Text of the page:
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What would you do if you knew, with certainty, when the world was going to end? It’s a notion that’s hardly unexplored on either the big or small screens, but Hulu’s Hard Sun still manages to find some unique corners in a very old framework.
In this collaboration between Hulu and the BBC, doomsday is no spoiler—it’s hard-coded in the show’s elevator pitch. While the whys and hows and what nows remain to be explored over the course of the Hard Sun’s six episodes, the endpoint is preordained, as discovered by two London cops. In five years, some sort of mysterious event will unfold, unleashing a cascade of disasters that will kill every last man, woman, and child on the planet.
Detective Inspector Elaine Renko (Agyness Deyn) and Detective Chief Inspector Charlie Hicks (Jim Sturgess) discover this dire news while investigating a suicide that begins to look an awful lot like one of those other kinds of -cides. Unfortunately, there are powerful people who don’t want that knowledge to get out, and they’re willing to do just about anything to prevent that from happening.
This, funnily enough, is the least interesting part of Hard Sun. The “on the run with secrets the bad guys will kill for” narrative has spurred variations for damned near every action hero under the sun, but, while Hard Sun does riff on that old tune, it’s at its best when it’s focused on quieter, more subtle music.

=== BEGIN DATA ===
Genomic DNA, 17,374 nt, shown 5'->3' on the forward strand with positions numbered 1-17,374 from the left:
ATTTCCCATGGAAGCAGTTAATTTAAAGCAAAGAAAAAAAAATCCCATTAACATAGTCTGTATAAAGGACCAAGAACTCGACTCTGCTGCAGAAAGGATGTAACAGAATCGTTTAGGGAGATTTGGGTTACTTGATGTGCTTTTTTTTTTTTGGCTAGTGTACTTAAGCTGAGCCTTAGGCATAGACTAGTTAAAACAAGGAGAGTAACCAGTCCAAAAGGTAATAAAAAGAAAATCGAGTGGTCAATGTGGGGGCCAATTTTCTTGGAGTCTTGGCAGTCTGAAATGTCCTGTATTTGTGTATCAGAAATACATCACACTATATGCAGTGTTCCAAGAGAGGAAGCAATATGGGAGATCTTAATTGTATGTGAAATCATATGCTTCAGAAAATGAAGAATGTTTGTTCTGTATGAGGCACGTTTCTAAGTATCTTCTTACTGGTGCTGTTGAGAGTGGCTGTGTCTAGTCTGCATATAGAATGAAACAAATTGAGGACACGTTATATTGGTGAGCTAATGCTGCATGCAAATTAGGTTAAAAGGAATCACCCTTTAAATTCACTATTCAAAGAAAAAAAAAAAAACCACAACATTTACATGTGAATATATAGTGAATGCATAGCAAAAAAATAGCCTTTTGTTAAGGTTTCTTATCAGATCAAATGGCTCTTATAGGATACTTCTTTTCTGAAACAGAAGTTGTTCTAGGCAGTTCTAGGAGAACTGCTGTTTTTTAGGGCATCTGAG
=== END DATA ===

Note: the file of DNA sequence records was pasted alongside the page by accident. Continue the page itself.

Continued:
Because this sort of apocalyptic narrative has been so popular for so long, it’s all the more astonishing when it catches you by surprise. Hard Sun does that, not so much with byzantine plot twists, but with simple character touches. Time and again, the characters in Hard Sun react to the central hook—the impending, no-kidding end of the world—in ways that ring beautifully true. Characters who learn this information aren’t immediately driven to dive deeper into the mystery for plot’s sake. The ones who know repeatedly warn the ones who don’t. It’s a warning, but not the usual “…or I’ll kill you” sort. Instead, these broken figures have seen what lies at the end of the road, they desperately wish they hadn’t, and the sole act of kindness they can muster up is in trying to warn others away.
One immediately attacks the person responsible for him learning the truth, screaming, “Why would you let me see that? I have kids!” It’s such a genuine and specific moment, a compelling snapshot of a normal person who has no interest in being a part of an apocalyptic thriller.
Sturgess is nothing special as Hicks, but his forgettable boilerplate is shored up by Agyness Deyn, who is more interesting by miles as Renko. The series opens with a brutal and intense sequence involving Renko, and the pattern continues from there on, ensuring that she’s at least one of the best parts of every scene she’s in thereafter.
Not for nothing, but Hard Sun also features one of my favorite artistically executed deaths in recent memory.
Creator Neil Cross has since claimed to have a five-year arc planned out for the series (naturally). It remains to be seen whether that will play out on the small screen, or even whether it should, but for the time being Hard Sun is a bleak ride that’s worth taking.
David Wharton is a journalist and film critic with over 15 years of experience. His reviews for the Daily Dot focus on original movies and series produced by streaming entertainment services like Netflix, Hulu, and Amazon Prime. He lives in Texas, where he works as the online editor of DSNews.com